Thank you to Netgalley and the Publisher for providing me with a copy of this in exchange for my honest review.

Review – Diary of An Oger by Valeria Dávila, Mónica López, Laura Aguerrebehere (Illustrator)

Change your underwear you stinky ogre.

 

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Image courtesy of goodreads.com

Thank you, NetGalley, Chouette Publishing, and CrackBoom! Books for an advanced English translated readers copy in exchange for an honest review.

 

Synopsis from the publisher, “My dear diary: this is the end. There are no ogres left. The world is wrong. What does this ogre hide? Is it true that he teaches wrestling with sticks and belching and snot courses? Is it true that the pant is never changed?
The intimacies never before revealed of an ogre with style. Surprising, crazy, secret: a newspaper that you have to spy on yes or yes.”

I am always thrilled when I get an opportunity to review a children’s book. In general children’s books bring a genuine smile to my face, and this book is no exception. Oger’s are funny creatures. Who demonstrate poor hygiene, and poorer life choices. Generally, from Shreck to Harry Potter their depiction is of a smelly, but a lovable brute who is steadily falling all over themselves, and eating fly ice cream. Pratfalls and fly ice cream are funny concepts and relatable for kids. The author took something that could be scary and made it funny which is excellent for kids! This is why this is such a great book. I mean, who doesn’t think that an award given to an ogre who never changes their underwear isn’t funny.

My only real complaint is that it doesn’t have much of a plot and because of this, it relies heavily on the great graphics. I think plot-wise, the author could have hammered home how important it was that ogers need to become ogers of old. She touches on it, but it seems a bit disjointed.

Graphically, Laura Aguerrebehere did a great job conveying the silliness of the ogers. The graphics are bright and again fun to look at.

This is hilarious! Graphics, pacing, everything. I think boys or girls would get a total kick out it!

 

 

Review of “Year One” by Nora Roberts

 

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goodreads.com

I was very excited to read Year One by Nora Roberts. First off, I have read close to thirty of her books. For a while there I was plowing through them. She writes great characters and exciting plots. Especially her later work. I also have read pretty much all the post-apocalyptic books I can get my hands on. Except for “The Road” which I won’t touch with a ten-foot stick.

 

My first observation is a positive one. The entire novel rests on an interesting, if not a slightly trite premise. World plague that decimates human the population. The thrilling thing is that the epidemic is based on lore mythology and magic. The disease is itself named “Doom,” and is made of these dark energies escaping and infecting the world. I think. Nora Roberts was a little fuzzy on it. In response to these increasing darkness and sickness infecting, a reaction in people with any spiritual and/or magical is that the latent power these people had increased exponentially. Another point I’m fuzzy on. Otherwords, some people get big woo-woo, others not so much. No idea what it is based on or why. Some people get nothing at all and remain human. Also no clue. It just is. Plot points like these that lay the foundation in novels, in my opinion, need to be rock solid. Otherwise, niggling questions remain and throw the reader’s mind out of the story.

The second observation is also a positive one. Nora Roberts knows how to write good dialog. It may be a little schmaltzy, but it flows like people talk. The dialog was well written. I may not have liked what the characters were saying, but she is damn good at writing it.

Character-wise, it is just damn confusing. She has some well-written ones in there that are fleshed out, and some that are flat as a board (I am looking at you Eric and Allegra) and you scratch your head wondering what the hell. Why are the ones that are vapid come from out of nowhere and give so much page time? Also, the pacing and plot arcs are jarring as hell. I have never read a novel that jarred me like a car accident from one vignette to another.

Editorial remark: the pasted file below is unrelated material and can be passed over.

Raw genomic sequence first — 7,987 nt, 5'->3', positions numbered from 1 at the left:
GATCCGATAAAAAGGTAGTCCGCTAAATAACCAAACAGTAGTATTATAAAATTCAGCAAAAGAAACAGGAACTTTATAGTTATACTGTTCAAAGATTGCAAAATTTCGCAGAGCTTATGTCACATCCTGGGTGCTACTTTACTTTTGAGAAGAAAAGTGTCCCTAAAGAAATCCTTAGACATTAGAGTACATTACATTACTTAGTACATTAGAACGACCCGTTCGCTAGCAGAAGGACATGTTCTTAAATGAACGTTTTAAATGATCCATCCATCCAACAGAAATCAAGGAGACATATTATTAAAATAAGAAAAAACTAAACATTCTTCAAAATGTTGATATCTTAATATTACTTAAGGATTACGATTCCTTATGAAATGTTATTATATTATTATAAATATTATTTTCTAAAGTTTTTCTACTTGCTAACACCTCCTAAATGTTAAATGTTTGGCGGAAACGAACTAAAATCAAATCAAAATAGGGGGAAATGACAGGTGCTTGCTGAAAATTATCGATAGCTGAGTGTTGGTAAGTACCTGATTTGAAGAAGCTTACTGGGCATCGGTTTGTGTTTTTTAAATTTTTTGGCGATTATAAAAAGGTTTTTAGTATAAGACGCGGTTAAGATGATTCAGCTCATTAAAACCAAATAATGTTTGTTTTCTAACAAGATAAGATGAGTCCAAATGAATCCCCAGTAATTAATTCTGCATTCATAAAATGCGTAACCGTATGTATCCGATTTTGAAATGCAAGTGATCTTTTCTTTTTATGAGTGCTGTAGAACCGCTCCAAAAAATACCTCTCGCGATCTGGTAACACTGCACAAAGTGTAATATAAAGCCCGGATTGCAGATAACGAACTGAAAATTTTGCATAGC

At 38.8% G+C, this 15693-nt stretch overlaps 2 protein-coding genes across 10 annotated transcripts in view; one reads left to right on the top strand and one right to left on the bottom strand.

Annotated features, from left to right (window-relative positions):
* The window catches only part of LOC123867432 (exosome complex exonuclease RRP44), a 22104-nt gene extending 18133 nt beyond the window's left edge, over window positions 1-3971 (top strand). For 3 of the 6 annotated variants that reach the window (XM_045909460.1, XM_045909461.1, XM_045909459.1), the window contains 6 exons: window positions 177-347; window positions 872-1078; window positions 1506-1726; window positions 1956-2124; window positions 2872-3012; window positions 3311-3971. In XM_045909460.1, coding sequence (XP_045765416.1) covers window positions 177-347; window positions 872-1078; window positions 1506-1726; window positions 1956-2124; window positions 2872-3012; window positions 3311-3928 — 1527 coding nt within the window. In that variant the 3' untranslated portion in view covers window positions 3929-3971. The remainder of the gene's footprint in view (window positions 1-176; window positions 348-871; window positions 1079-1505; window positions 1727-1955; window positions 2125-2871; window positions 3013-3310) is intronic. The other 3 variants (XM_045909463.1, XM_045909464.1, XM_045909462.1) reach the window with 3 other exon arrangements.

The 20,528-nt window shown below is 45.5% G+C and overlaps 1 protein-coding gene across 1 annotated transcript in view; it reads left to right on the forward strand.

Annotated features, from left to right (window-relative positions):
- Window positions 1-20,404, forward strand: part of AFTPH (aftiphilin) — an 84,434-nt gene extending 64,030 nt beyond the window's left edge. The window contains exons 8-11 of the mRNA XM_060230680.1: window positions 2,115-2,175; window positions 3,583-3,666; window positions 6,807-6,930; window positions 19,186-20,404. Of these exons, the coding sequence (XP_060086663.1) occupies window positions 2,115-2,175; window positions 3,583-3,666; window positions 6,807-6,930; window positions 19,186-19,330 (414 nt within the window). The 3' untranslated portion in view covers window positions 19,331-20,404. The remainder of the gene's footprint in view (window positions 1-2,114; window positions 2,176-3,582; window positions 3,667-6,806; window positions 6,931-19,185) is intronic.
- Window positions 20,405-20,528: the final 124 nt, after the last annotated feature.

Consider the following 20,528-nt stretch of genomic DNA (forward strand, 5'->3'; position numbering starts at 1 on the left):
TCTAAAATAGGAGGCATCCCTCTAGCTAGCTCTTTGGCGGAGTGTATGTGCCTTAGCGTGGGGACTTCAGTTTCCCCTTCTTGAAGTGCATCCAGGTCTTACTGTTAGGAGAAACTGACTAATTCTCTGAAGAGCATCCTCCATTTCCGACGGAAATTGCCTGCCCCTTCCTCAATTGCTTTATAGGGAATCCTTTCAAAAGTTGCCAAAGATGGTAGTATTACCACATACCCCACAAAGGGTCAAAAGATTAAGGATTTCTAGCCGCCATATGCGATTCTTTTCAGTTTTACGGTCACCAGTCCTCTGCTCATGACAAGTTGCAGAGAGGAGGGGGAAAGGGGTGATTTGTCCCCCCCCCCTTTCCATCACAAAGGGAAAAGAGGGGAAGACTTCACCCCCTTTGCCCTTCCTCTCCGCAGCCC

Lastly the third act of the story. I am going to speak in broad terms so as not to do any spoilers, but I spent 75 pages scratching my head. It was all so bland and wrapped up in a neat little bow. I didn’t give a damn about the characters at the end. The ones that I really liked and thought were interesting got unceremoniously excised from the last act of the novel which was a weird pacing and story arc thing to do. Maybe I was just slightly miffed at that. Where are my Arlys, Fred and Jonah? She should have at least nodded her head at them and told us a little of what was going on.

I want to be very clear here. This isn’t a crap book. Nora Roberts is a master storyteller, but this isn’t her best work. That’s ok not everything is going to be a shining star. It is a serviceable book with highs and lows and is very readable. I will read the next book in the series to see what happens. If I had to give it a rating, I’d rate it 3 out of 5.

ARC Red Rising – Sons of Ares by Pierce Brown

 

 

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The book of meh. image courtesy of goodreads.com

 

I received a Kindle Arc from Netgalley in exchange for a fair review.

I really wanted to like this. No. Scratch that. I really wanted to love this. The four book story of red rising; “Red Rising,” “Golden Son,”  “Morning Star,” and “Iron Gold” is some of the best new fantasy I have read lately. Some say that it is too similar to Hunger Games but when I read it I didn’t get that vibe at all. The only thing that is similar to me is the factions for occupations. The characters are interesting and intriguing. The story has a great arc. That is why this is such a letdown. I wanted to love it but really I was only, “meh.” 

A little backstory on this graphic novel, it is a prequel to Pierce Brown’s Red Rising Series and revolves around one of the subsidiary characters in the 4 novel story, However, other characters that are in the Red Rising series are featured. That being said, this graphic novel can be read on its own but the reader will not get the nuances had they read the entire 4 book story beforehand. What is missing is Brown’s great writing. It just doesn’t have the same flow and storytelling that the novels do.  It seems much flatter. If you are a diehard fan of the Red Rising series, absolutely read this. Otherwise, you might skip it till you read the novels.